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The humongous fungus

Armillaria gallica is a root-pathogen of forest trees that spreads by rhizomorphs

Smith et al. collected Armillaria cultures using wooden baits, as well as tissue and spore cultures from fruiting bodies

Using RFLP and RAPD (random amplified polymorphic DNA) analyses, they showed that individual clones of Armillaria can be very extensive

The largest occupied 15 hectares, with a mass of 10,000 kg, and age of 1500 years.


link to APRLThe mushroom forming fungus, Armillaria bulbosa, is one of the oldest and largest living organisms.



Smith , M., J. Bruhn and J. Anderson, 1992. The fungus Armillaria bulbosa is among the largest and oldest living organisms. Nature 356:428-431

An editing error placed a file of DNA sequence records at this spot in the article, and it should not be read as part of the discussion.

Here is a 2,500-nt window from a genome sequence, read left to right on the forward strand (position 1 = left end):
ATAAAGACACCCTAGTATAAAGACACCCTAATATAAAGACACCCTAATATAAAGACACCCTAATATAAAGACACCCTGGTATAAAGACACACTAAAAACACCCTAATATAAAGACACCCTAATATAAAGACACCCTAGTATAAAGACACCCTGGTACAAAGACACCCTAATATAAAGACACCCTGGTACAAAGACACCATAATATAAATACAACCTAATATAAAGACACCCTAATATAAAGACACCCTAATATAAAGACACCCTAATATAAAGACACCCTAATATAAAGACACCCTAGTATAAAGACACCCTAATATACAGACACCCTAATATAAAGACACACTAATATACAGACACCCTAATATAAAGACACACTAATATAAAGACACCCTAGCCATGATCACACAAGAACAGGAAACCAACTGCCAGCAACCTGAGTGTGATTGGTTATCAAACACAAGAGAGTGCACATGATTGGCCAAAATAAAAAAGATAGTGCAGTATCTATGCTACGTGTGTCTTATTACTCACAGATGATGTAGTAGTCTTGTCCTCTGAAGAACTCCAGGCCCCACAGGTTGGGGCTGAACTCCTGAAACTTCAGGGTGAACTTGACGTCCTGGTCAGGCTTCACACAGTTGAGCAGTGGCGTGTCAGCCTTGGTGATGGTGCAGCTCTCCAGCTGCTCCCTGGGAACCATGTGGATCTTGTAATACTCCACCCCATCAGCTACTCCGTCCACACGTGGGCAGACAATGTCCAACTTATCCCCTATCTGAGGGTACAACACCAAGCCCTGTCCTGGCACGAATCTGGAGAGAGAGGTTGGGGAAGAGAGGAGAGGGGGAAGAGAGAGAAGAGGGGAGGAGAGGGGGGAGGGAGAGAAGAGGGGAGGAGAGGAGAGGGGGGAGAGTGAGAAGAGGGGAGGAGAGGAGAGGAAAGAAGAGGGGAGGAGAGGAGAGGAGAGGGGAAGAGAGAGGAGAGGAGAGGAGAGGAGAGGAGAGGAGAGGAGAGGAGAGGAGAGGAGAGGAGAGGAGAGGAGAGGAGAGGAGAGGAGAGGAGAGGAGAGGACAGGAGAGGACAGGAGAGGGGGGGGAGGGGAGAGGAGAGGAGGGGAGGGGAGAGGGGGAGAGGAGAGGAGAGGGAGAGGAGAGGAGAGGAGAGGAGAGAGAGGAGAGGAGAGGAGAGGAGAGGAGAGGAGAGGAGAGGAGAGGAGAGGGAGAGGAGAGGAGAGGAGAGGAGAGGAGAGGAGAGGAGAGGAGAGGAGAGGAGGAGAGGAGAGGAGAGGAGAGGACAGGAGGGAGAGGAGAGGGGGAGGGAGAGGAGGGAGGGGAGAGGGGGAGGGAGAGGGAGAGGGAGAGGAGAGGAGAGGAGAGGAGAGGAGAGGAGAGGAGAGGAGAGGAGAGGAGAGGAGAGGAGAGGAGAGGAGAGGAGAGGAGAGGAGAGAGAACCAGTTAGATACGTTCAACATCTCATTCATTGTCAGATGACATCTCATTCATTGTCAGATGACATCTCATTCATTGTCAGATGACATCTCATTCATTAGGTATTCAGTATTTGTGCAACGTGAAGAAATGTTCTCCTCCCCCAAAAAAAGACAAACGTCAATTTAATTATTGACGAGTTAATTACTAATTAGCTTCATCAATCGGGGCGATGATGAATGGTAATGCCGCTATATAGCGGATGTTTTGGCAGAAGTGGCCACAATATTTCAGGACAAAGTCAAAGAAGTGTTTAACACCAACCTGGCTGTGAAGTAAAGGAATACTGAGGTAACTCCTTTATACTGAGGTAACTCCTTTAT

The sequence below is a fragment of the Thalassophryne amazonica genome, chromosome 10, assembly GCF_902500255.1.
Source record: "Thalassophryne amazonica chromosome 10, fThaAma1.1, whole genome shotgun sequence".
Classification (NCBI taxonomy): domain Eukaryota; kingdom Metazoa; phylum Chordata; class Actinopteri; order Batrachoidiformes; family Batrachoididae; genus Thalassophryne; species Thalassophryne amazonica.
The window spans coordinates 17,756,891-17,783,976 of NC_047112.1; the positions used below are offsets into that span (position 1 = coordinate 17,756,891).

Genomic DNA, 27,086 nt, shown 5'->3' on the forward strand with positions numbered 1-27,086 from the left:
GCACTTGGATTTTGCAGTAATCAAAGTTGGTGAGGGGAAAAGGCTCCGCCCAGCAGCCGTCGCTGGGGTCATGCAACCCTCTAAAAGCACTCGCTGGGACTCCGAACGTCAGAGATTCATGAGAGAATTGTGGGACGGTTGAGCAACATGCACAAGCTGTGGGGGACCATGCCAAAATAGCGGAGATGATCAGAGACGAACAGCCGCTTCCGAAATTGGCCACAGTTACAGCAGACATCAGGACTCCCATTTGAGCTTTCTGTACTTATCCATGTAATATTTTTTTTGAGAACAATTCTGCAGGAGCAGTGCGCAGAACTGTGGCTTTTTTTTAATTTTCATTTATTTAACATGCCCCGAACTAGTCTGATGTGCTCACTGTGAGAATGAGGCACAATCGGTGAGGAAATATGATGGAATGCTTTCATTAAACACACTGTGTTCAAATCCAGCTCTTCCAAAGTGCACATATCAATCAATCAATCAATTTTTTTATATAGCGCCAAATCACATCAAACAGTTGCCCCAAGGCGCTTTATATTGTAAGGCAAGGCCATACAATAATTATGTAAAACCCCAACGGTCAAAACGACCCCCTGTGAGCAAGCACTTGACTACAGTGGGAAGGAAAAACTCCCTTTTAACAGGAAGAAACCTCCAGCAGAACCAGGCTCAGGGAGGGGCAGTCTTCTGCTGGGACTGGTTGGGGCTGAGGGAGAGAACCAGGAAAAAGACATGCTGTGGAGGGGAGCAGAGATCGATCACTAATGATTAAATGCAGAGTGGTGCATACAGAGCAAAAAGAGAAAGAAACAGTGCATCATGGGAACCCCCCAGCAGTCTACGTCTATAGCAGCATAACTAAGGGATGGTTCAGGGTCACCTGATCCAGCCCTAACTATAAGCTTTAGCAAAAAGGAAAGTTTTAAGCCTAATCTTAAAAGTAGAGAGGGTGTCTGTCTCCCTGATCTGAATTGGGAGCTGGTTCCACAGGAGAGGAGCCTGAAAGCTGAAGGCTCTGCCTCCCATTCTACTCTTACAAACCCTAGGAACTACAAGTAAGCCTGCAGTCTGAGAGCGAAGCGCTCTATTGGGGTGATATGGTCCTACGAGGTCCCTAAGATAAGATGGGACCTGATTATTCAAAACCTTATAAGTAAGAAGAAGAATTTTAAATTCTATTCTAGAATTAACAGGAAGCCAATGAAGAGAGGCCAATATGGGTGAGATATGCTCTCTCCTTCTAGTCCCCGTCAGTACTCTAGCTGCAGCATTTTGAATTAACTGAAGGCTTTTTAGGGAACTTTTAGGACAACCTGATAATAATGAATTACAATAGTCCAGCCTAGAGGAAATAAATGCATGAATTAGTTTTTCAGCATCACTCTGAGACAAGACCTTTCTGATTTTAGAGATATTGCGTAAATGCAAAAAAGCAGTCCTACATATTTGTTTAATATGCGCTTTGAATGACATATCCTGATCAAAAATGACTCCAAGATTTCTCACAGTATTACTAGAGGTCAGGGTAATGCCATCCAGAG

Gould, S. J. 2992. A humongous fungus among us. Natural History July, 1992, p. 10-14.



All content © 2005 AFTOL (Assembling the Fungal Tree of Life Project). Website managed by Jason Slot. AFTOL logo designed by Michal Skakuj. Contact Dr. David Hibbett with any questions. This page was last modified on 08/31/05. Development of this site is being supported by a grant from the National Science Foundation for research in fungal evolutionary biology (NSF award number DEB-0228657).